Nursing homes provide care for resident patients 24 hours a day, seven days a week.
The goal is to help people live as long and comfortably as they can, given their advanced years and possible health conditions.
Some nursing homes include hospice care in their service offerings.
Others only provide nursing home care, requiring a patient to either move to an in-patient hospice care facility or receive in-home hospice services if hospice care is needed.
In a hospice center, hospice workers help a patient with grooming and hygiene, monitor vital signs and feed the patient, if he or she is unable to feed him or herself.
Hospice care services include a combination of psychological, spiritual and medical support to help people spend their last days of life in relative comfort, dignity and peace.
Hospice workers may help to control a person’s pain or other symptoms in order to help him or her stay as comfortable and alert as possible.
Finding the right nursing home or hospice center is a matter of knowing your needs and looking in your area to see what options are out there.
Nursing homes and hospice care facilities offer extensive services. However, each facility is unique.
Some of the features and benefits to look for in a nursing home or hospice center include the following:
Any facility that lacks these basic attributes should be eliminated from your consideration.
Chances are, you can find plenty of facilities to choose from in your desired areas that will offer you at least a few or several of these options.
You can find nursing homes in all different sorts of settings, from giant campuses to intimate household locations.
Hospice care, similarly, can be provided in a hospital, a nursing home, a hospice center or at home. The setting you choose for a nursing home or hospice center will play a large role in your experience as a patient of the facility.
Do you prefer a large operation or a small, intimate facility? Are you permitted to decorate your room as you wish? Are you permitted to wake up and go to bed and bathe when you see fit or only on a preset schedule?
Do you have access to food and beverages whenever you want or only during certain times? How is the food? These are questions to ask yourself considering ideal care.
The ratio of staff members to residents may be a factor for you too, depending on how much personal attention and time you require.
The friendliness, attentiveness and patient rapport of the staff may also be a consideration. For example, do the staff of a given facility wear name tags, know the names of their residents and knock on doors before entering?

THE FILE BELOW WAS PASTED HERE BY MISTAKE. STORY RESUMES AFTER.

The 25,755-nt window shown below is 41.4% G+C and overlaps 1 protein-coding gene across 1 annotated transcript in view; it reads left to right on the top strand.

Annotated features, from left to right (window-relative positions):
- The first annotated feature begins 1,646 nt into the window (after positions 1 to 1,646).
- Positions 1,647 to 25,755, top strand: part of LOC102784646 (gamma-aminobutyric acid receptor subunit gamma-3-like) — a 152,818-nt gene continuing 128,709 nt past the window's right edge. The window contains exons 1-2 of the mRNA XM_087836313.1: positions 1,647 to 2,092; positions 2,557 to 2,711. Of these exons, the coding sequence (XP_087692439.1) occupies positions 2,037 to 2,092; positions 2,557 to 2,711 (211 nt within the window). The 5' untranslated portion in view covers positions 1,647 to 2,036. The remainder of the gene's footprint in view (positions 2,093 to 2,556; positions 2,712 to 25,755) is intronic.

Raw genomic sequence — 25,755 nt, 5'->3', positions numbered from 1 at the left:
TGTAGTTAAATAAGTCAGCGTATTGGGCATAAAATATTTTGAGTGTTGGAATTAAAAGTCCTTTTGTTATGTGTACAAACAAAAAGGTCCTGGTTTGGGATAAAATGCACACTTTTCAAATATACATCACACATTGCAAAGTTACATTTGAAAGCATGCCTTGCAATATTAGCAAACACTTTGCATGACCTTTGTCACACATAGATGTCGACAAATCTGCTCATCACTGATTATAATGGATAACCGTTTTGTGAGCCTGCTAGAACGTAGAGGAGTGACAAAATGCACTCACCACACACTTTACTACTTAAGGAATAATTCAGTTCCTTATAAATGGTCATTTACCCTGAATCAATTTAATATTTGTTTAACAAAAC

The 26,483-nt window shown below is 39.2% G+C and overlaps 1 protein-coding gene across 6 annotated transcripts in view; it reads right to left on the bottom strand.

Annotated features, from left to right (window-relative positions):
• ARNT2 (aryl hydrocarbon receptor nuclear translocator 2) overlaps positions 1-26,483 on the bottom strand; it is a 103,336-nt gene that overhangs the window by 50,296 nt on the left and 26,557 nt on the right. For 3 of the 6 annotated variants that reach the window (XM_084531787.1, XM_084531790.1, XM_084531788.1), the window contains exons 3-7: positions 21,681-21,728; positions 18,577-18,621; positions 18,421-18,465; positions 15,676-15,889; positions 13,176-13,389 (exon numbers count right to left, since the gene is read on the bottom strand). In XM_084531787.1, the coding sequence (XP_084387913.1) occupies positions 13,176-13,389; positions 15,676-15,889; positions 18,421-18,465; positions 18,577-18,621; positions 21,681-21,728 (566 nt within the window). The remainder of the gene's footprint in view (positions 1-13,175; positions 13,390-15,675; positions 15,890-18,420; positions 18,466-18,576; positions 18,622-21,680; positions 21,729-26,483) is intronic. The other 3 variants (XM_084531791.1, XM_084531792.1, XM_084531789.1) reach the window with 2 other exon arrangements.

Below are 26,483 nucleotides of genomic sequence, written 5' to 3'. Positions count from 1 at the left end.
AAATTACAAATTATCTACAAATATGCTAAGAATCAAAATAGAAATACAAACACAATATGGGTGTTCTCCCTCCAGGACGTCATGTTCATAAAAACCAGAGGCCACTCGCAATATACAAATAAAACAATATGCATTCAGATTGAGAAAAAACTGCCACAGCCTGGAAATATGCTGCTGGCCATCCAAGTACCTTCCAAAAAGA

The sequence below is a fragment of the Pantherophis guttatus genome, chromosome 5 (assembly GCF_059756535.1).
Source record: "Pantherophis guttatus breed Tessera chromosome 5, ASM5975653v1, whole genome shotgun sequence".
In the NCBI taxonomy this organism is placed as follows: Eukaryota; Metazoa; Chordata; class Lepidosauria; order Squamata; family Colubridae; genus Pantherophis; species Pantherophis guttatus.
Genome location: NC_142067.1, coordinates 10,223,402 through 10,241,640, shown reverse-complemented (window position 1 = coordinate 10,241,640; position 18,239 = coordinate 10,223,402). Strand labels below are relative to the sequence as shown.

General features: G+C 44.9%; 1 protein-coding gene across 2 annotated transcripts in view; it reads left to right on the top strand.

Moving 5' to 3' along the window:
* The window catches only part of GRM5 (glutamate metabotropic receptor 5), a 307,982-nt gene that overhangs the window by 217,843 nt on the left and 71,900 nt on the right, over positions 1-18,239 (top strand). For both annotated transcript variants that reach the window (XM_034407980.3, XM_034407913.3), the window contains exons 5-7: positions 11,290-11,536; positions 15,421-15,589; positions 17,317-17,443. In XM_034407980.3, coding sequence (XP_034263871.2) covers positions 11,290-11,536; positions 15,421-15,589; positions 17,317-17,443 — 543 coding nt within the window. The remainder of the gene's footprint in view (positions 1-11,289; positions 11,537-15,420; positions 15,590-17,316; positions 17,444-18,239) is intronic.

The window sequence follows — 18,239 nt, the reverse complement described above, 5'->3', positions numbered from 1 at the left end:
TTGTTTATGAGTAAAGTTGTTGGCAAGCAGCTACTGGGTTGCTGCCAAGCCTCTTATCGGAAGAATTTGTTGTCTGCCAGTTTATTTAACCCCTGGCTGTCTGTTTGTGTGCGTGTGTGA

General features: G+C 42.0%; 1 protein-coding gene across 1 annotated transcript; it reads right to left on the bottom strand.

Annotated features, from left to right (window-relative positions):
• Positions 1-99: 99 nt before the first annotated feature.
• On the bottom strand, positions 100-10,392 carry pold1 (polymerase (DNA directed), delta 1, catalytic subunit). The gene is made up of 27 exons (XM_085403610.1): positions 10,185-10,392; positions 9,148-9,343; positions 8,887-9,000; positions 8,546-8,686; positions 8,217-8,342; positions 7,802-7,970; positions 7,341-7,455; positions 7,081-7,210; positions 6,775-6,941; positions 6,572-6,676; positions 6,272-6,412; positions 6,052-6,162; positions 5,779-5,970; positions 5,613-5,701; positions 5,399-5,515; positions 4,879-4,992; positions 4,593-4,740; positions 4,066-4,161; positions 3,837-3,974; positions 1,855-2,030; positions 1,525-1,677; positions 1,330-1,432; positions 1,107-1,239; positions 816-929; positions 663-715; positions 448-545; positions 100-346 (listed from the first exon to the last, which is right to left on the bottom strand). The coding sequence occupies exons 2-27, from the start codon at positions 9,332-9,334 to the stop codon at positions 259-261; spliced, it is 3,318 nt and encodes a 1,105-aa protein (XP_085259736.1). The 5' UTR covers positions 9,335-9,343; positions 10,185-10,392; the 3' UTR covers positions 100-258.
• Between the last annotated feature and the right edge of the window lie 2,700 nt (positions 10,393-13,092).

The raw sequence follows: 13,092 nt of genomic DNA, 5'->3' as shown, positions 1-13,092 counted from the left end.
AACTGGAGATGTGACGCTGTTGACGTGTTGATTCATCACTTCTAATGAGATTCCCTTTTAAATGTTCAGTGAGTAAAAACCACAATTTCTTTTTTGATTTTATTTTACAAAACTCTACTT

Do all the facilities you are considering have at least one licensed physician on staff? If you think you might be able to spend some time outdoors, consider the grounds of the facility as well, including how private, secure and accessible it is.
If you have friends and family nearby, the visitor policy may be a consideration. It may also be important whether you can have televisions and phones in your room.
The benefits and other characteristics of a nursing home or hospice aside, what you are there for is proper health care.
Place a priority on the level of training, credentials and expertise a facility’s staff holds. At minimum, a nursing home has 150 quality mandates to adhere to in order to be certified to accept Medicaid and Medicare.
Such requirements may include preventing the mental and physical abuse of patients and safe food storage and handling practices.
Nursing homes are rated based on their overall quality of care by the State Survey Agency.
The report produced by the results of these inspections is available for public view.
Other healthcare quality concerns you may have about a facility include whether or not you can use your own personal doctor, whether you receive a copy of your own personal health care plan and what healthcare goals a facility sets for you as a resident patient.
The expertise and skill set of the staff is another important consideration.
Some nursing home and hospice care patients may need specialty support for dementia or Alzheimer’s disease, for example.
Patients who are cannot move on their own make up another subset who may need special accommodations. Some nursing homes and hospices may even have separate dedicated wings in their facilities devoted to patients with special needs.
If you will need special medical equipment on hand, like dialysis machines or oxygen tanks, make sure you find out ahead of time if a facility you are considering can provide them.
Some nursing home and end-of-life facilities may allow patients to keep their pets with them for their stay. If you are a pet owner or allergic to pets, you may want to take this factor into consideration when checking out facilities as well.
If you do not spend much time outside, it may be all the more reason to ensure adequate natural lighting and ventilation in the indoor spaces.
Fortunately, you already know many people who may be able to help you in your search for a nursing home or hospice.
You can start by asking your doctor, social worker or hospital discharge planner for referrals.
Beyond them, you can also seek recommendations from neighbors, friends and family. Everyone knows someone who is or has been in the later stages of life. That means people you know could be a potential resource.
If you lack any of these contacts to probe, reach out to a social service agency. Speak with a case manager about the hospice care and nursing home possibilities available. Locate your nearest Agency and ask there as well.